This Plastering Contract was 135,000 square meters in Total to the main

contractor so the logistical implications of using Traditional Plastering

Methods on this scale are immense which  seemingly confirms

that certainly on Larger Projects ;

Machine Plastering is more effective than Traditional Hawk & Trowel


 Part Two. Joint Filler versus Finish

The advantages of Dry lining (Drywall) on large construction projects

also seems self evident with ceilings and Partition Walls often measured in

hundreds of square meters and in some cases Ceilings measured in thousands

of square meters with walls often 6 meters or more high in extended open

planned areas. Like Machine Plastering “Jointing with Joint filler”

(Drywall) large areas of Ceiling or Walls is logistically more manageable

with smaller teams or often even loneJointer’s” working long hours

seamlessly finishing very large areas of Drywall to optimum quality without

the stress of large Teams of Plasterers Frantically mixing and “Skimming” and

in a lot of cases “Polishing” the Finish which is bad for decoration.“Finished”

ceilings are also more susceptible to cracking and depend too much on the Skill

of the available work force for Quality.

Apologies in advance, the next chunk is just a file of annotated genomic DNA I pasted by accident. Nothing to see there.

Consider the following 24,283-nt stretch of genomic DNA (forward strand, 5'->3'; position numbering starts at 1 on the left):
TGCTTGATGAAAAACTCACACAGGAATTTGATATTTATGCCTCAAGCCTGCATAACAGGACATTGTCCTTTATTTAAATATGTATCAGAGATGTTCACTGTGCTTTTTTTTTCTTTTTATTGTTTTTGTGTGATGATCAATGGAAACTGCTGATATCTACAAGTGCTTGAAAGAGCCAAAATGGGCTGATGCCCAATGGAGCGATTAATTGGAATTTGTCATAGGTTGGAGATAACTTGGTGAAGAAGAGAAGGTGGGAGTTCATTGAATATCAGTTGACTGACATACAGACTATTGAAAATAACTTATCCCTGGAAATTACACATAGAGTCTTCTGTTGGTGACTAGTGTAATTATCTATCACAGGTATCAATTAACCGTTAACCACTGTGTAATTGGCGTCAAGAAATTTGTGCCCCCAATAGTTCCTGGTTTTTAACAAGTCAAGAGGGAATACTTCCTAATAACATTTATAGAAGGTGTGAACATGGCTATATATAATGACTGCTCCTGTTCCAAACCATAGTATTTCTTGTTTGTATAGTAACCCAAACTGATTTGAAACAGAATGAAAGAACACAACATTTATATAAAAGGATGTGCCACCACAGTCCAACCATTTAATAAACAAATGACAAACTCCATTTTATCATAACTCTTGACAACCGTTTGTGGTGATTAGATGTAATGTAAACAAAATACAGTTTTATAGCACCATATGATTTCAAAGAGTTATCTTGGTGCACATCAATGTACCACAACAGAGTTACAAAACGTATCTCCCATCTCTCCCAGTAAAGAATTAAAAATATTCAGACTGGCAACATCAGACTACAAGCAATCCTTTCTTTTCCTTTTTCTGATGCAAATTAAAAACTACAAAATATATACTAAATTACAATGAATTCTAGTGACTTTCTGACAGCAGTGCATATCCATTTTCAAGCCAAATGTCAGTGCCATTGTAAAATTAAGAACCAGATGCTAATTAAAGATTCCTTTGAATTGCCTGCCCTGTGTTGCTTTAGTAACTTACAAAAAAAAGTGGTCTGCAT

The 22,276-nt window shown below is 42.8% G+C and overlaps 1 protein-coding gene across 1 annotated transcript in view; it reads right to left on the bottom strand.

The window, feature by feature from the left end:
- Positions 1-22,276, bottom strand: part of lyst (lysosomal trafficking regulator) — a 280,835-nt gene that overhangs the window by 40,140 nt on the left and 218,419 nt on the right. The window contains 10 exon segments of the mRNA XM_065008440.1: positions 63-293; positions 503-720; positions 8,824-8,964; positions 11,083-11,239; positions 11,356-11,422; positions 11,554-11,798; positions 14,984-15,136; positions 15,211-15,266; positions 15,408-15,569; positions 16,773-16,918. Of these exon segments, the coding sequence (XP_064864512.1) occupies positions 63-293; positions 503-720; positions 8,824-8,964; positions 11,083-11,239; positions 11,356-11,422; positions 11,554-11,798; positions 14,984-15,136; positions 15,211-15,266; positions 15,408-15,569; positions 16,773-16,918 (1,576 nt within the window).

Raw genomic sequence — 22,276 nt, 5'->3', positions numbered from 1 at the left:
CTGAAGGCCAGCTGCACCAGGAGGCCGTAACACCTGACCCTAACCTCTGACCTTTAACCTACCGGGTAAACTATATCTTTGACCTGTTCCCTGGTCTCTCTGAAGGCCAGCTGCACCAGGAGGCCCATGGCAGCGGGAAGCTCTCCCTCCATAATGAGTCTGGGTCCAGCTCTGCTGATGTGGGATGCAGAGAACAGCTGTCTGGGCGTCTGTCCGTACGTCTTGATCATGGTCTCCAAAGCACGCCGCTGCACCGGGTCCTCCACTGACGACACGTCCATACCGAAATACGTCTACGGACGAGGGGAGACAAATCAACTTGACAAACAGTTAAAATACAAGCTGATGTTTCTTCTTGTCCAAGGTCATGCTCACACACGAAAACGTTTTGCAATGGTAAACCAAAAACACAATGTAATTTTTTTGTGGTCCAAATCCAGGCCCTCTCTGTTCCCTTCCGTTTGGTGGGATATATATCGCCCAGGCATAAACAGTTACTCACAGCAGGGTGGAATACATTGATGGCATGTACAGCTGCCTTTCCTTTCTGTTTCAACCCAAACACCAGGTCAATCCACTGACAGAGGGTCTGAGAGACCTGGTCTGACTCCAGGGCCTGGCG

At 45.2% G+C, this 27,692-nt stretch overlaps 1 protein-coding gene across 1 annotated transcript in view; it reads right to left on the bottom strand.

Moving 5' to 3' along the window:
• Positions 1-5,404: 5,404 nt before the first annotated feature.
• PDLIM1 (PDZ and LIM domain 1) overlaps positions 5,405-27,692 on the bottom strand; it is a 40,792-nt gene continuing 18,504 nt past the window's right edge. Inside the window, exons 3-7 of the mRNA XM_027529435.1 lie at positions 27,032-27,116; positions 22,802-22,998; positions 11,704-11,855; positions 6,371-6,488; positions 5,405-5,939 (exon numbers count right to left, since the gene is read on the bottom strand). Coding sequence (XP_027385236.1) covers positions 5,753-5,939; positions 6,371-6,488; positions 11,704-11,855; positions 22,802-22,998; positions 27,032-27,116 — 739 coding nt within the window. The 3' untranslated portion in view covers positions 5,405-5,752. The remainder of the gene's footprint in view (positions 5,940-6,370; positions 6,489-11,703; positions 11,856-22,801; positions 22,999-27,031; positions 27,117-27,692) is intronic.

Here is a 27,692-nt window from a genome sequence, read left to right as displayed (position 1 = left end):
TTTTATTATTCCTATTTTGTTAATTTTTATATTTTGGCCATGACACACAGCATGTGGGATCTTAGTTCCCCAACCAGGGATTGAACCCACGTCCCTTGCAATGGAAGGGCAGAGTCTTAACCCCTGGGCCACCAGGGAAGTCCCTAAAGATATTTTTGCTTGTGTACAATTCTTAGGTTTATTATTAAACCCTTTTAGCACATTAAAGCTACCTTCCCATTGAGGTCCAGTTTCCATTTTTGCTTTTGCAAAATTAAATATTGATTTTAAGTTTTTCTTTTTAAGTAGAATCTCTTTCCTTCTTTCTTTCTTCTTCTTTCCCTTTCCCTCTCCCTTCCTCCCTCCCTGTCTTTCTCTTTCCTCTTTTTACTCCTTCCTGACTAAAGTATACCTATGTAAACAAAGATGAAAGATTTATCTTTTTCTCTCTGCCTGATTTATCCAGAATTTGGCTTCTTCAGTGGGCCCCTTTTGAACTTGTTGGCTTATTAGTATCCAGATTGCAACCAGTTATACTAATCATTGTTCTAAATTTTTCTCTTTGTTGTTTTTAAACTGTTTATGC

Traditional methods of “Skimmed” Ceilings and Wooden Studded Partition

Walls also Perform well below modern techniques on Fireproofing,

Acoustics, Quality of Materials and Finish

I think it is safe to say that on larger projects The Modern Techniques of

Machine Plastering and dry wall put the Hawk and Trowel in the shade.

 Residential Housing Developments

In Residential housing developments area’s are generally smaller

 than Larger Civil and Commercial Projects with most walls

 below 10m2. The stairwell is generally the largest wall in any Semi

 with even luxury bungalows still well within the capabilities of any

 Hand Plasterer.

 The smaller number of meters and rooms in each house would

 seem at first glance to give the hand plasterer a mobility and

 perhaps a feasibility advantage with the heavy machine to

 manoeuvre with hoses etc. attached although generally machines

 are positioned in the ground floor hallway were they can normally

 reach most of the house. This however can create its own